The continuing case of Terri Schiavo certainly gives one pause. The pro-lifers say that life is more important than anything, but that ignores the issue of quality of life. In Ms. Schiavo's case, there is no quality of life. By all accounts she's brain dead, essentially a vegetable, her body an empty shell. There's no thinking, feeling mind there, no soul left. Her husband argues for her right to die, a mercy killing that the pro-lifers view as killing, period. Her parents continue to hold hope for some sort of miraculous recovery, although doctors say that isn't possible. It's a messy family matter, writ large on the national stage; the perhaps-irrational hope of the parents versus the reluctant acknowledgment of the sad reality by the husband.
This is a tragic situation on its own, and it's made more tragic by its elevation to national status. In my opinion, this is an extremely private situation that should be an equally private decision, and shouldn't be subject to the attention and whims of the national public. It's even worse when craven politicians get involved, as our feeble-brained Congress is trying to do. Using this woman's tragic plight for political gain is shameful at best, potentially criminal (in a constitutionally corrupt manner) at worst. Let the husband do what he has to do for his wife; keep the courts and the senators and the congressmen out of it.
Of course, this is a political matter for the religious right, an issue made-to-order to illustrate their take-no-prisoners pro-life stance. It's the flip side of the abortion issue; every life is sacred, the quality of that life be damned. Not that I want politicians or bureaucrats deciding who should live and who should die, but I'm definitely okay with an individual making this sort of personal life-or-death decision. (The Schiavo case is complicated by the lack of a living will, so Ms. Schiavo's own wishes are apparently unknown -- hence the court action.) It's not the government's place to tell me what I can and cannot do with my body, including whether I can or cannot take my own life. For some people, quality of life matters more than simply life itself; I respect that opinion.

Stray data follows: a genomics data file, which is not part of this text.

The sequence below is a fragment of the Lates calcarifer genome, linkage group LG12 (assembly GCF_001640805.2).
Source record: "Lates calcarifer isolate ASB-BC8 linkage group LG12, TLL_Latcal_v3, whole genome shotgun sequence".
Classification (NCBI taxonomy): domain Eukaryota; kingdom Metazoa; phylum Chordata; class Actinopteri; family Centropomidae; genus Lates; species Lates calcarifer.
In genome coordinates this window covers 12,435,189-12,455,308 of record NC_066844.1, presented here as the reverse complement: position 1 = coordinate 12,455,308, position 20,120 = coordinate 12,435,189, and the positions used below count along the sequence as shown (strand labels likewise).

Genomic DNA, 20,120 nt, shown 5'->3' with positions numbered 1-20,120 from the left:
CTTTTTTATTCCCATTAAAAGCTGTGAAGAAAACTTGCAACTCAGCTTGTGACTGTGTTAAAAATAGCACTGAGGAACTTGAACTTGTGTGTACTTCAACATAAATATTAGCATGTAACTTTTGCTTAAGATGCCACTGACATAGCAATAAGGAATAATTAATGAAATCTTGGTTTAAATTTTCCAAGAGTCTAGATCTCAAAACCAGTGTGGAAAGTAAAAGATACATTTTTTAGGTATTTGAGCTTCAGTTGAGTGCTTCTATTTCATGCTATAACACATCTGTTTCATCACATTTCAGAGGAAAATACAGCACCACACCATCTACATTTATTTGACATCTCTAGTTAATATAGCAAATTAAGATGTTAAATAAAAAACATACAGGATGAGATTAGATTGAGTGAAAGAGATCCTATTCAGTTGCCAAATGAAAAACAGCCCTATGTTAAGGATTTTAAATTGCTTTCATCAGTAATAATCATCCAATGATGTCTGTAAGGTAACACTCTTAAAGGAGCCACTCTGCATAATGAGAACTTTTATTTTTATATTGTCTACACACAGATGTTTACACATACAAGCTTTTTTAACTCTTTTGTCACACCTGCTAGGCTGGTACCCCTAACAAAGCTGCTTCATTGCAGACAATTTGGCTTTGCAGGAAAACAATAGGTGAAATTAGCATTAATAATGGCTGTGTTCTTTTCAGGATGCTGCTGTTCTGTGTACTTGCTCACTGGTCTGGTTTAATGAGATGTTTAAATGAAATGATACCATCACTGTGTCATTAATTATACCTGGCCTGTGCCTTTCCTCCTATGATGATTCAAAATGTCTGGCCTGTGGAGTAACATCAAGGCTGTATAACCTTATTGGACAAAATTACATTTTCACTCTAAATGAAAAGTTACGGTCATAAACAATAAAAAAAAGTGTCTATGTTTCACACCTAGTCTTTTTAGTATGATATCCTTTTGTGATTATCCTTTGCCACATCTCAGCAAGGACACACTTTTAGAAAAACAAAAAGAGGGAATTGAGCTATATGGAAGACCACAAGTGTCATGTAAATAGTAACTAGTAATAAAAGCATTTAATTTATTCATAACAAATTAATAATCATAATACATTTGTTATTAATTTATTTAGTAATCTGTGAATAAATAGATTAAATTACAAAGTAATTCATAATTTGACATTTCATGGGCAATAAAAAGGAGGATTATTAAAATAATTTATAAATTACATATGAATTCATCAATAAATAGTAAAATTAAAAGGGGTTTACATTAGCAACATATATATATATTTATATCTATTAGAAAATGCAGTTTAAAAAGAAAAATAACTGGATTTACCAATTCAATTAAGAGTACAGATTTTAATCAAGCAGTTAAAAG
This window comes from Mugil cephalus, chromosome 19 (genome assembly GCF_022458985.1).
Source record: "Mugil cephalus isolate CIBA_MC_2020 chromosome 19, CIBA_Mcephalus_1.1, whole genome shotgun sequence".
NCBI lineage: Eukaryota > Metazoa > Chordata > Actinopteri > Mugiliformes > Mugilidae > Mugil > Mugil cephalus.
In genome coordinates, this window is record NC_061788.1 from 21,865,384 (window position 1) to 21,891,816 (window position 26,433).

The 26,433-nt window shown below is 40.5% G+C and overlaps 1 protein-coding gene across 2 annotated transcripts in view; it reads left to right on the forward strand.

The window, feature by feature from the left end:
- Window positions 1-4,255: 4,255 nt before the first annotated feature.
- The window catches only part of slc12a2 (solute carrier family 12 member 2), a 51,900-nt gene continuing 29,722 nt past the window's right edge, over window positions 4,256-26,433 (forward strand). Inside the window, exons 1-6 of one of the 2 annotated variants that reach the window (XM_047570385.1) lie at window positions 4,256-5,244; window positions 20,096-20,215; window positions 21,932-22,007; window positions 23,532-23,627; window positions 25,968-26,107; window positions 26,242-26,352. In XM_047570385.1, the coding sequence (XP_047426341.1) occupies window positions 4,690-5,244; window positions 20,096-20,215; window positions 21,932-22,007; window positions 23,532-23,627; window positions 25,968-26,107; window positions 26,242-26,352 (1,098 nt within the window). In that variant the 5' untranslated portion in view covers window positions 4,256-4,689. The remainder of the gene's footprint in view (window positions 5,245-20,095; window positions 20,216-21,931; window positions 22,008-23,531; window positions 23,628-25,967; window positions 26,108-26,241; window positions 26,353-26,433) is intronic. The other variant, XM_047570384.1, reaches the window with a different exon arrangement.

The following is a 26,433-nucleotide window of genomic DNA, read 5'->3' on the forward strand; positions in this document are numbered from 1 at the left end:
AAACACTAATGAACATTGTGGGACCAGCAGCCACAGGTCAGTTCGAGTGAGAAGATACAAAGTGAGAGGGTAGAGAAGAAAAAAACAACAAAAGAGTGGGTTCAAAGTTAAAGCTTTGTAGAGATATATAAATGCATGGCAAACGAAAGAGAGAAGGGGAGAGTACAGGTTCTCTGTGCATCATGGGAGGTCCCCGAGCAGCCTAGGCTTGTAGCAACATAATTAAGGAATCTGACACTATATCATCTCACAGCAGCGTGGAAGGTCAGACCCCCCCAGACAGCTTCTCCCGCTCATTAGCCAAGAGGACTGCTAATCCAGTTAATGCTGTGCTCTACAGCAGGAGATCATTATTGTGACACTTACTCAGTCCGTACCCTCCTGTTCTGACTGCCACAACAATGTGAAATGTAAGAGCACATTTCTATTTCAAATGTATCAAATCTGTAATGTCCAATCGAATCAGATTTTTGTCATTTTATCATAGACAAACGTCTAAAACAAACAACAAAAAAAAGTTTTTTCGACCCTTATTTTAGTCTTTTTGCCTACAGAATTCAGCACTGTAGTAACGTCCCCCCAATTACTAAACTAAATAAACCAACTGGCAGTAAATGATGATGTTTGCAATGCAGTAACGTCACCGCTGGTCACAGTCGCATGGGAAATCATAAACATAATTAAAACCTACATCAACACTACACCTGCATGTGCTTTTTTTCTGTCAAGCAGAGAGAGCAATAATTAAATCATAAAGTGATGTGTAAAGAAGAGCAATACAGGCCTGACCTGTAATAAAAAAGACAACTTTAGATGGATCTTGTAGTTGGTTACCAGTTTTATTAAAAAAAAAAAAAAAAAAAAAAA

I'd have more respect for the rabid pro-lifers if they were at least a little consistent in their views. Killing an unthinking, unfeeling, unborn fetus is a heinous crime, but it's okay for the state to kill convicted criminals -- even youngsters, as it was before the recent Supreme Court ruling. Taking a permanently brain-dead person off life support is criminal, but it's okay for the state to send American troops overseas to kill tens of thousands of innocent Iraqi civilians. If all life is sacred, then so is the life of a thinking, feeling, breathing convicted felon, and certainly that of an equally thinking, feeling, breathing Iraqi civilian. If these hypocritical right-wingnut religious fascists continue to condone state-sponsored executions and deadly military actions, then they forfeit the moral high ground when it comes to abortion, mercy killing, and other similar gray-area issues.
If you're truly pro-life, then you should hold the following positions:
- Oppose the death penalty, in all cases
- Support stronger gun-control laws, since guns kill people -- especially handguns and assault weapons
- Oppose U.S. military action in Afghanistan and Iraq, where tens of thousands (if not hundreds of thousands) of innocent civilians have been killed
Unfortunately, most pro-lifers tend to support the death penalty, oppose gun control, and enthusiastically support murdering foreigners in the name of national security. That's extremely hypocritical, no matter how you look at it.
Personally, I want less government intervention in private decisions, which I suppose makes me a bit of a Libertarian in these matters. I want the right to do whatever the hell I want to to my own body, even if that includes killing myself. The right to die is sacred, and to me defines the term personal liberty. What can be more personal than one's own life?
But that's just my opinion; reasonable minds may disagree.